Giotto, St Francis preaches to the birds, 
Basilica di San Francesco, Assisi

Sunday, May 3, 2015

versions of infinity

In the Bosco di San Francesco, at Assisi, there is a work by Michelangelo Pistoletto, named Terzo Paradiso, a grove of olive trees set out in a variation on the sign for infinity. Visitors are invited to participate in the work by walking on the path through the grove, thereby duplicating or tracing the expanded infinity sign.

Different as it is in form and intention, this work by Pistoletto offers an alternative notion of infinity to the one pursued for so long by Roman Opalka. Pistoletto’s infinity is available by means of its sign, and may be realised, however briefly, in following its course. For him, infinity is not an aspiration but a space of possibility. The visitor who walks attentively along the path may enter a different condition. Pistoletto’s olive grove is a device for accessing a paradisal renewal of creative possibility.

In contrast, Opalka’s numbers move towards an infinity that never arrives, a purely numerical, and therefore impossible, infinity. In his long working life, he never got any nearer to the infinite than in making his first canvas. Of course, this is something of which Opalka was perfectly aware. His life’s work may be seen as one long momento mori, within which the distance between achievement and mortality could be kept constantly in view. The numbers 1 and 5607249 are the most poignant in his work.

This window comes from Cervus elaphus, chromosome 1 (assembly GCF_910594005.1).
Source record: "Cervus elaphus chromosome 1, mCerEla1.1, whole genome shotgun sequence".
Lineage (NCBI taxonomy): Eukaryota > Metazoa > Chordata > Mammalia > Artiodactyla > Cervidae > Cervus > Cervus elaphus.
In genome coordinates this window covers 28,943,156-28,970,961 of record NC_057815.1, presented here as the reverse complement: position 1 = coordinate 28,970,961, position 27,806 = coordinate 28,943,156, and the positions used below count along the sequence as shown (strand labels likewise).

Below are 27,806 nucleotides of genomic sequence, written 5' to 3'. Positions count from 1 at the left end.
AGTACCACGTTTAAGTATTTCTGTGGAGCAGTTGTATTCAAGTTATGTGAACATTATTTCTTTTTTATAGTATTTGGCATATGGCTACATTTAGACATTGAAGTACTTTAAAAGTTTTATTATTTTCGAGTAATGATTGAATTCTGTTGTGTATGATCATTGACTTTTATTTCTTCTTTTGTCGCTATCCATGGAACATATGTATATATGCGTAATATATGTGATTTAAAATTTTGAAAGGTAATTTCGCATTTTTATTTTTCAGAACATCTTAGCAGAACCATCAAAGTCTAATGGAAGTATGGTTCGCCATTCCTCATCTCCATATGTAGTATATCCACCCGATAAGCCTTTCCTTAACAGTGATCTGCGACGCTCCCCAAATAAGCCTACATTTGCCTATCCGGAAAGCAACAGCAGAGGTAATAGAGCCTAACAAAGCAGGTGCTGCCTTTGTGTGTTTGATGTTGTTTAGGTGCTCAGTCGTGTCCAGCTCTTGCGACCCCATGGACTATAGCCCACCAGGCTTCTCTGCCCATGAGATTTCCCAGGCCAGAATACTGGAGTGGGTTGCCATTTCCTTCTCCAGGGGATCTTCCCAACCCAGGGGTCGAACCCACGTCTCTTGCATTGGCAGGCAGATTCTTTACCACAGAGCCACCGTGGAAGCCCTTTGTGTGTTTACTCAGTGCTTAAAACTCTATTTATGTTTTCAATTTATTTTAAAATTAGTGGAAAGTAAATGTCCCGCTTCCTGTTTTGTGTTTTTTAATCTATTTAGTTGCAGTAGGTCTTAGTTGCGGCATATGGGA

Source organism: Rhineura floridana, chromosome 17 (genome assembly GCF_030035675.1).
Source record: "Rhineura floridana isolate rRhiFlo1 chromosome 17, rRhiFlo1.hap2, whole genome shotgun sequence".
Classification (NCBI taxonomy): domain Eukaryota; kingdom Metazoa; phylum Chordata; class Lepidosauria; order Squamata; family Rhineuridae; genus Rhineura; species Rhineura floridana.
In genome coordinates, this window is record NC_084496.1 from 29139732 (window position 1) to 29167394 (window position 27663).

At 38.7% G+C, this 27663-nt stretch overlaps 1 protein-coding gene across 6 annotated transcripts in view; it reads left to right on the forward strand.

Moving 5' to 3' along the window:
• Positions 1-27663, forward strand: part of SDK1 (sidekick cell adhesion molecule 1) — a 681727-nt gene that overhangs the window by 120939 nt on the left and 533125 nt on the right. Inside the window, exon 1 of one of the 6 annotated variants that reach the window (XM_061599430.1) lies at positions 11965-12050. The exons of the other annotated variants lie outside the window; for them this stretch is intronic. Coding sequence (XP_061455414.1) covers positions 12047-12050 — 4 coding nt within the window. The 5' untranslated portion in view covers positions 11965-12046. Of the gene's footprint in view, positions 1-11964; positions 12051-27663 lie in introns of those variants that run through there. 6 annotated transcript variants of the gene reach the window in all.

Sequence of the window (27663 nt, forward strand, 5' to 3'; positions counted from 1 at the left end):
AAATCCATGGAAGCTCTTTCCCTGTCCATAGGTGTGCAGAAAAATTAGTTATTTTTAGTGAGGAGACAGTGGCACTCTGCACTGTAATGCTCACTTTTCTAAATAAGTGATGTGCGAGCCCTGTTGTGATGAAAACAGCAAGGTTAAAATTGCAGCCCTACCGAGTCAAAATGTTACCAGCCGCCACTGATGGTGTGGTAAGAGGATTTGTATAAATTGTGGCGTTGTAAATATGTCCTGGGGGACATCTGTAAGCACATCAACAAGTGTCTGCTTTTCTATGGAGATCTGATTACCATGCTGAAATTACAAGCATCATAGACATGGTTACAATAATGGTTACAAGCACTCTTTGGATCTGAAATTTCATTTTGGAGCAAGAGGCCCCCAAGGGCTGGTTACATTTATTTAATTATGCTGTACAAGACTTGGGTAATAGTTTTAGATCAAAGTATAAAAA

Where is the place of the viewer in this enterprise ? We can watch Opalka’s steadfastness, hopefully with sympathy. We can understand, from the start, the heroic nature of the work, with its built-in certainty of failure. For us too, it can function as a reminder of mortality, a great chastening example. But we remain onlookers at a remarkable endeavour.

This sense of spectatorship is confirmed by the aesthetic qualities of the Detail paintings, the beautiful flow of marks across the canvas, perhaps a legacy of abstract expressionism, or tachism, or lettrism, in what is essentially a conceptual art. The distance here is not that between infinity and mortality but between the skilled artist and the unskilled viewer. Or one might perceive a distance between the rigour of the concept and an inherited mode of  execution.

The generosity of Terzo Paradiso is that Pistoletto encourages us to participate in the work more directly. We become co-creators. Along the course of the path among the olives, we walk in paradise. To the two connected circles of infinity, Pistoletto has added a third circle, the three standing for nature, for culture, and for a sustainable balance between them. This to-be-achieved balance is the third paradise. Perhaps for Pistoletto infinity itself needs augmentation, by meaning and participation.  

Opalka’s course is one of acceptance – acceptance of the task at hand, acceptance of mortality. Freedom, or any possible happiness, is to be found within the condition of things, in faithfulness to the task and in denial of any possible freedom outside of the task or outside of mortality and the given. To activate Terzo Paradiso, you follow the olive path round an expanded infinity, and then you step away from it, into your own freedom.